CharlieJ, I’m curious as to why improved rail transport will lead to productivity increases, but air transport will not?

    As for CO2 – flying (as a whole) emits relatively little CO2. Build some nuclear power stations. Give government funding to hydrogen generation, CO2 sequestration, etc. This might have an effect. Limiting the number of flights? Not so much.

    As for the poll, it’s interesting that this is so gender-biased; I wonder if future surveys will show this as well? Has anyone any theories as to why the nuclear power question is so influenced by gender?

  12. The results are not particularly surprising. It is a survey of just Londoners, and it is London that has the strongest effects of the benefits of the third runway while only West London faces any additional deficits. I would expect a survey of the whole country to give a result closer to the West London one.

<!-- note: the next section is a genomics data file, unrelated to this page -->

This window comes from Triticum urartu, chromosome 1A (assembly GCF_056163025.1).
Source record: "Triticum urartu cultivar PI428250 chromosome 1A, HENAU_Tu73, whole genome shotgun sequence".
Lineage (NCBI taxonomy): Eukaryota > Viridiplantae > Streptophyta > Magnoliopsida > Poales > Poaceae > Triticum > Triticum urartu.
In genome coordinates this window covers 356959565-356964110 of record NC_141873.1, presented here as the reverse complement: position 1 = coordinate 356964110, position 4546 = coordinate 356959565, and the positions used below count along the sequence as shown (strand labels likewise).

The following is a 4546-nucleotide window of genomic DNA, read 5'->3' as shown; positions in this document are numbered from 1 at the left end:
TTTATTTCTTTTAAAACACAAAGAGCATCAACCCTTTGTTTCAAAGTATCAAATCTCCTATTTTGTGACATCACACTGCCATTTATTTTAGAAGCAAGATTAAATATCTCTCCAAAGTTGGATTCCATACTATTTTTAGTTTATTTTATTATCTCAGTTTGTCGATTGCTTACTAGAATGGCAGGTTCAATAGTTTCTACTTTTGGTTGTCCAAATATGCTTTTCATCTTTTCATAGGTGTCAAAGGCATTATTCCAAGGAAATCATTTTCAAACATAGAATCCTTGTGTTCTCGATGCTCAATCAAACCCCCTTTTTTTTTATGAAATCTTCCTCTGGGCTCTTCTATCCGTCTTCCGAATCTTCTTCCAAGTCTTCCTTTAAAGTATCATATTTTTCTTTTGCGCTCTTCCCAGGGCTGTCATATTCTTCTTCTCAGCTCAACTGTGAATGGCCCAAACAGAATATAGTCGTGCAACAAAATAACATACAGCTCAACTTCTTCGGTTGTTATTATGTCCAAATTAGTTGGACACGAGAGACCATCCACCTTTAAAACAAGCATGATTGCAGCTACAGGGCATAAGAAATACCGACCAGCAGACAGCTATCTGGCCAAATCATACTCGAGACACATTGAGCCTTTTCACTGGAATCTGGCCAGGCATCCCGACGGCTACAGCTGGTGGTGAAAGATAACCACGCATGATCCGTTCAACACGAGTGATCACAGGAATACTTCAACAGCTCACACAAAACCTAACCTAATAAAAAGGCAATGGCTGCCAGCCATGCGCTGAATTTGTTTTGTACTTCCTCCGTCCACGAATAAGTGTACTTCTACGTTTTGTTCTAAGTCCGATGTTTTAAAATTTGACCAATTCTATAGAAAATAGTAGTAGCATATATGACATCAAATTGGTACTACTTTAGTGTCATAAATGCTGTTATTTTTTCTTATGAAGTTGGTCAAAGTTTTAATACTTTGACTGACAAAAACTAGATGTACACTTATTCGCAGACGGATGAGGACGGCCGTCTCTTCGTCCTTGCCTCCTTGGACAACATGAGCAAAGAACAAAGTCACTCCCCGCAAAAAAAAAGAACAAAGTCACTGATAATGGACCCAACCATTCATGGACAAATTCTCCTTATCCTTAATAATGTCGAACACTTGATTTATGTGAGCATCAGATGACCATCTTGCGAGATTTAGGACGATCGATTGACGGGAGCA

13. Actually the more I think about this, the more surprised I am that 39% of the population think that air travel should not be expanded at all…. that is nearly half the population supporting a decision that until recently would have been dismissed as radical or unsupportable.

  14. I suspect that there’s not much support among people outside London in spending taxpayers’ money in London.

    After all the money spent on bank bailouts, with likely more to come soon, plus such things as the London Olympics many candidates from other parties will claim that Labour concentrates to much on London and not on the relevant local area.

  15. Oddly enough I think there is a fair bit of support for runway three up here in Inverness as we lost our direct link a year or so back.

    The prospect of renewed flights to the UK’s main hub with all the difficult environmental issues being elsewhere appeals to a lot of people, although I am not sure about people being keen to pay for it.

    Peter.

  16. Just as background for the younger amongst you, the Thames estury airport option was being seriously debated in the early 1970’s and earlier for all I know. Stanstead was built as the alternative.